Monday, July 4, 2011

Economics Literacy Link - Effects of Minimum Wage Law in Samoa

Prof. Mark J. Perry's blog Carpe Diem is a great source of wisdom on economic policy. Day after day, he explains examples of failed interventionist policies by government that have led to calamity. Undeterred the left continues to argue for more intervention. On Saturday, he blogged about American Samoa, which is under a Congressional mandate to gradually increase its minimum wage to that of the United States over the next few years. This has eroded its competitive advantage and caused huge economic impact. In studying the situation, the Government Accountability Office, not known for being a secret shelter of libertarians and conservatives had this to say.
1. In American Samoa, employment fell 19 percent from 2008 to 2009 and 14 percent from 2006 to 2009. Data for 2010 total employment are not available.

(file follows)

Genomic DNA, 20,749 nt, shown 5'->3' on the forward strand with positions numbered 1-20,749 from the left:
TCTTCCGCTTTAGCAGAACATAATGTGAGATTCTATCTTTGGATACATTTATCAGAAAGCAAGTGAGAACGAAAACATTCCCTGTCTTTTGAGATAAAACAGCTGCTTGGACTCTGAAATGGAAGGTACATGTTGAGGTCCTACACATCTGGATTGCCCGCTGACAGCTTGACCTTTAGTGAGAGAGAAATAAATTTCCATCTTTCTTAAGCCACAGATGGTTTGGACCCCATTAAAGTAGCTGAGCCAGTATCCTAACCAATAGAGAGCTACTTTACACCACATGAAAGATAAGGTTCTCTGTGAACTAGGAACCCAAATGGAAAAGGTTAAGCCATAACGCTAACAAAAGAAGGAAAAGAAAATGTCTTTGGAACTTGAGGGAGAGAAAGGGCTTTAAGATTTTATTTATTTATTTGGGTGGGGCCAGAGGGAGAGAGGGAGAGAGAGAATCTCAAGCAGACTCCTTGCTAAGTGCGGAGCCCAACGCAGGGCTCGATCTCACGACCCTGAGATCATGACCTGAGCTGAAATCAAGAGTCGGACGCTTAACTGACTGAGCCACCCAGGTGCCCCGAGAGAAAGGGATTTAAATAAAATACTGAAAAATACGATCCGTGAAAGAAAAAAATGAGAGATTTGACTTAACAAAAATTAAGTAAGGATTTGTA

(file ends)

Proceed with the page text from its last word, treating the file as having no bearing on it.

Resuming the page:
2. GAO questionnaire responses show that tuna canning employment fell 55 percent from 2009 to 2010, reflecting the closure of one cannery and layoffs in the remaining cannery. Private sector officials said the minimum wage was one of a number of factors making business difficult.

The money quote comes from the Governor of American Samoa:

4. Application of the U.S. minimum wage to American Samoa, pursuant to the scheduled increases mandated by Congress, continues to have devastating effects on American Samoa's economy. It is causing severe distortions in American Samoa's labor market. It has driven up labor costs such that businesses are being forced to cut employment, close or relocate.
Leftists in Congress, attempting to mandate prosperity through legislative action only cause increased poverty. This is all you need to know about government's attempts to run the economy.

1 comment:

  1. That explains why the Samoan families my parish suddenly has a lot of relatives visiting.

    Really wish we could get rid of federal minimum wage here, too. (about as likely as getting rid of payroll taxes)